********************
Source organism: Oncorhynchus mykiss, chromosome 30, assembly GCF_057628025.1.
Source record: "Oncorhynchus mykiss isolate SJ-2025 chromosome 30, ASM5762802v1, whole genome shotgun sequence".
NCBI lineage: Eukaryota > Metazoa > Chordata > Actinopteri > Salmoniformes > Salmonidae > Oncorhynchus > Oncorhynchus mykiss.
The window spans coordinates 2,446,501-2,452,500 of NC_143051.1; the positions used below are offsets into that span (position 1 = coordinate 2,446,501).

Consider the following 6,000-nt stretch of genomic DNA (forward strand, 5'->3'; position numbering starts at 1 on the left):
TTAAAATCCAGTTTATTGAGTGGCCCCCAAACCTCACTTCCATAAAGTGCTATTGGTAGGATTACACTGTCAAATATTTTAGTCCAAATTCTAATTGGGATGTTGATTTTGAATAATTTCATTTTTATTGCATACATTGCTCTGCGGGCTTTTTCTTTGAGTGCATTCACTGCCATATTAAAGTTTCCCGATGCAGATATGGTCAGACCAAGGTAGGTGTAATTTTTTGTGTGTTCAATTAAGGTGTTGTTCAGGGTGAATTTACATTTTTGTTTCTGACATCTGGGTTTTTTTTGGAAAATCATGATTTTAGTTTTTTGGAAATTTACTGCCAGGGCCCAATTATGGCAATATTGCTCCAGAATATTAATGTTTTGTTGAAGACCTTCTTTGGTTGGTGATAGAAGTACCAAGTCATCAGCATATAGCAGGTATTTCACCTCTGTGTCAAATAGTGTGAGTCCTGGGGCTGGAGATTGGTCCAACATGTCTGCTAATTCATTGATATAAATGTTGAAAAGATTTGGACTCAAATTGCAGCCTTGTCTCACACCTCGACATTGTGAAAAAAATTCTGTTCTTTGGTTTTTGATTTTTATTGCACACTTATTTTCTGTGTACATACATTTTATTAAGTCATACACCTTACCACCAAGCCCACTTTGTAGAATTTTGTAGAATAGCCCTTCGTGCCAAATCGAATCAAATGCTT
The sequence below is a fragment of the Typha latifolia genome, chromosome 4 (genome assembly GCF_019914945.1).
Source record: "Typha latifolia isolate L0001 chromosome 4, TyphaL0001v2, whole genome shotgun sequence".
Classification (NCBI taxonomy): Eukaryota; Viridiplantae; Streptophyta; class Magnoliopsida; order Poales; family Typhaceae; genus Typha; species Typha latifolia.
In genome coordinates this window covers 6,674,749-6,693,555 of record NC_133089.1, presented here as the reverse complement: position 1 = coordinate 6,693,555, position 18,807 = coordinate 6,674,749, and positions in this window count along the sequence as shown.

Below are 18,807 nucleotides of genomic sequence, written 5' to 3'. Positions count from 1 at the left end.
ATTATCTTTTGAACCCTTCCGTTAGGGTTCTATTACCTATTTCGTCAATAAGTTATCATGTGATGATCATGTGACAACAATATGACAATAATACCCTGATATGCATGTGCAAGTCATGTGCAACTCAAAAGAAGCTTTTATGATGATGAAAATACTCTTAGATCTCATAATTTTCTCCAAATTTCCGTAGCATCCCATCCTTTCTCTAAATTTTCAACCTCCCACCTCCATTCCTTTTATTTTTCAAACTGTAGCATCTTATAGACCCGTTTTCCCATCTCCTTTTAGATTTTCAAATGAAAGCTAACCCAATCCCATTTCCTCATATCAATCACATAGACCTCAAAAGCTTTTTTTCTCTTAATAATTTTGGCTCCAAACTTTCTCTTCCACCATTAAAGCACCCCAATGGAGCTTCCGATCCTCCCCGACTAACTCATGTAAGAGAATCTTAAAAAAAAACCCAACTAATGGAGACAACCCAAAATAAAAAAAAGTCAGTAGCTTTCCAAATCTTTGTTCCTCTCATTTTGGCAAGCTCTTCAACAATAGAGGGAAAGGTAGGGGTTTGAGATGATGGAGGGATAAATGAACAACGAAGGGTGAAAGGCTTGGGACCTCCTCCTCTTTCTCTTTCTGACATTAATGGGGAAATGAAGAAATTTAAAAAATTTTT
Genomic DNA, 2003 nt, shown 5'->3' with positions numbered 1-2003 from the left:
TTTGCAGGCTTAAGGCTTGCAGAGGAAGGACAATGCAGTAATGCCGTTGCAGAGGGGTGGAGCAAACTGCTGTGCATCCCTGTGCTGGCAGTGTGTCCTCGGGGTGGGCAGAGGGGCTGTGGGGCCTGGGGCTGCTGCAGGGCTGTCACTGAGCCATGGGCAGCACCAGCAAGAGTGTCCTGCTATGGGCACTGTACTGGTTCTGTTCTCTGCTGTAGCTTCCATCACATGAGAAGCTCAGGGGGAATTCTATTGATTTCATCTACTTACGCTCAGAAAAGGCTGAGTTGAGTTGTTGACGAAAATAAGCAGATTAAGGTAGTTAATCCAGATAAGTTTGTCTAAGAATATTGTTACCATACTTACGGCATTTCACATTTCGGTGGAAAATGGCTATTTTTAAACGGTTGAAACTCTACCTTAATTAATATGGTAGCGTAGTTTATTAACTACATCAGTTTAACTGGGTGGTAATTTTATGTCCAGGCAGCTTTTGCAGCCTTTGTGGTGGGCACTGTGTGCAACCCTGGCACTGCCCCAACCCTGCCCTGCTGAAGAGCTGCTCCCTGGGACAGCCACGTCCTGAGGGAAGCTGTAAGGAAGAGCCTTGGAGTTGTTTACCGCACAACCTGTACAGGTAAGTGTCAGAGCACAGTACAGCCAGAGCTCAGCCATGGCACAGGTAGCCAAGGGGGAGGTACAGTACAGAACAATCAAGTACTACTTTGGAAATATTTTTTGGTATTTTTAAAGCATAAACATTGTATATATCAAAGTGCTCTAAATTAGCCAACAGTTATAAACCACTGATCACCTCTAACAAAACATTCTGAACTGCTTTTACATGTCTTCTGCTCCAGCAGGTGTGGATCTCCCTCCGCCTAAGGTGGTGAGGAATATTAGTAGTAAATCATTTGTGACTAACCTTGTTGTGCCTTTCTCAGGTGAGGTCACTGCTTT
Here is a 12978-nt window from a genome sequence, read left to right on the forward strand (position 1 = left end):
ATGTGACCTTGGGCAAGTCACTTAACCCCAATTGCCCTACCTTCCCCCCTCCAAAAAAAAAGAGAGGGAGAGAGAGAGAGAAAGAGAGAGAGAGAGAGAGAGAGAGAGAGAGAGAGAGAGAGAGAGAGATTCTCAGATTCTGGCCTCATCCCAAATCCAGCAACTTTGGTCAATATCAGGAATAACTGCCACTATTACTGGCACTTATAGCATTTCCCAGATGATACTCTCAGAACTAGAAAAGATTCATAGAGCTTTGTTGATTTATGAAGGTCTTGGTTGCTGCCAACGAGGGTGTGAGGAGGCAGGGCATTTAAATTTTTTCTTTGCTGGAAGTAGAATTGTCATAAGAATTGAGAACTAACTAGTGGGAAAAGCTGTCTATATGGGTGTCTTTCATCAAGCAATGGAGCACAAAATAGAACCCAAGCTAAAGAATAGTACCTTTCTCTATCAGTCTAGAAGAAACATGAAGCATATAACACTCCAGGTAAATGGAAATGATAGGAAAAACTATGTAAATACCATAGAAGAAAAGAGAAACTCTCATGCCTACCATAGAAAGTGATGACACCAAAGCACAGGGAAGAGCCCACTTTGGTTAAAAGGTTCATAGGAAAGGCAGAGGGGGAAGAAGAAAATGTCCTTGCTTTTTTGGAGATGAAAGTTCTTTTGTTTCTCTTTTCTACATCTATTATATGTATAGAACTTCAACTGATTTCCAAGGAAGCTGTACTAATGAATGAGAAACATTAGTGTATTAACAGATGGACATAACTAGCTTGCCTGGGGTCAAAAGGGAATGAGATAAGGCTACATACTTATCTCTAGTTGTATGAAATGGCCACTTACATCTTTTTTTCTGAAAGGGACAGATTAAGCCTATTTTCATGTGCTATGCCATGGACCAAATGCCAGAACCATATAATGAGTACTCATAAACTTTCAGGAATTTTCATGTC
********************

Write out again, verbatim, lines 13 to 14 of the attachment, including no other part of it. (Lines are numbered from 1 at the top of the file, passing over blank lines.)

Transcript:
Genomic DNA, 2003 nt, shown 5'->3' with positions numbered 1-2003 from the left:
TTTGCAGGCTTAAGGCTTGCAGAGGAAGGACAATGCAGTAATGCCGTTGCAGAGGGGTGGAGCAAACTGCTGTGCATCCCTGTGCTGGCAGTGTGTCCTCGGGGTGGGCAGAGGGGCTGTGGGGCCTGGGGCTGCTGCAGGGCTGTCACTGAGCCATGGGCAGCACCAGCAAGAGTGTCCTGCTATGGGCACTGTACTGGTTCTGTTCTCTGCTGTAGCTTCCATCACATGAGAAGCTCAGGGGGAATTCTATTGATTTCATCTACTTACGCTCAGAAAAGGCTGAGTTGAGTTGTTGACGAAAATAAGCAGATTAAGGTAGTTAATCCAGATAAGTTTGTCTAAGAATATTGTTACCATACTTACGGCATTTCACATTTCGGTGGAAAATGGCTATTTTTAAACGGTTGAAACTCTACCTTAATTAATATGGTAGCGTAGTTTATTAACTACATCAGTTTAACTGGGTGGTAATTTTATGTCCAGGCAGCTTTTGCAGCCTTTGTGGTGGGCACTGTGTGCAACCCTGGCACTGCCCCAACCCTGCCCTGCTGAAGAGCTGCTCCCTGGGACAGCCACGTCCTGAGGGAAGCTGTAAGGAAGAGCCTTGGAGTTGTTTACCGCACAACCTGTACAGGTAAGTGTCAGAGCACAGTACAGCCAGAGCTCAGCCATGGCACAGGTAGCCAAGGGGGAGGTACAGTACAGAACAATCAAGTACTACTTTGGAAATATTTTTTGGTATTTTTAAAGCATAAACATTGTATATATCAAAGTGCTCTAAATTAGCCAACAGTTATAAACCACTGATCACCTCTAACAAAACATTCTGAACTGCTTTTACATGTCTTCTGCTCCAGCAGGTGTGGATCTCCCTCCGCCTAAGGTGGTGAGGAATATTAGTAGTAAATCATTTGTGACTAACCTTGTTGTGCCTTTCTCAGGTGAGGTCACTGCTTT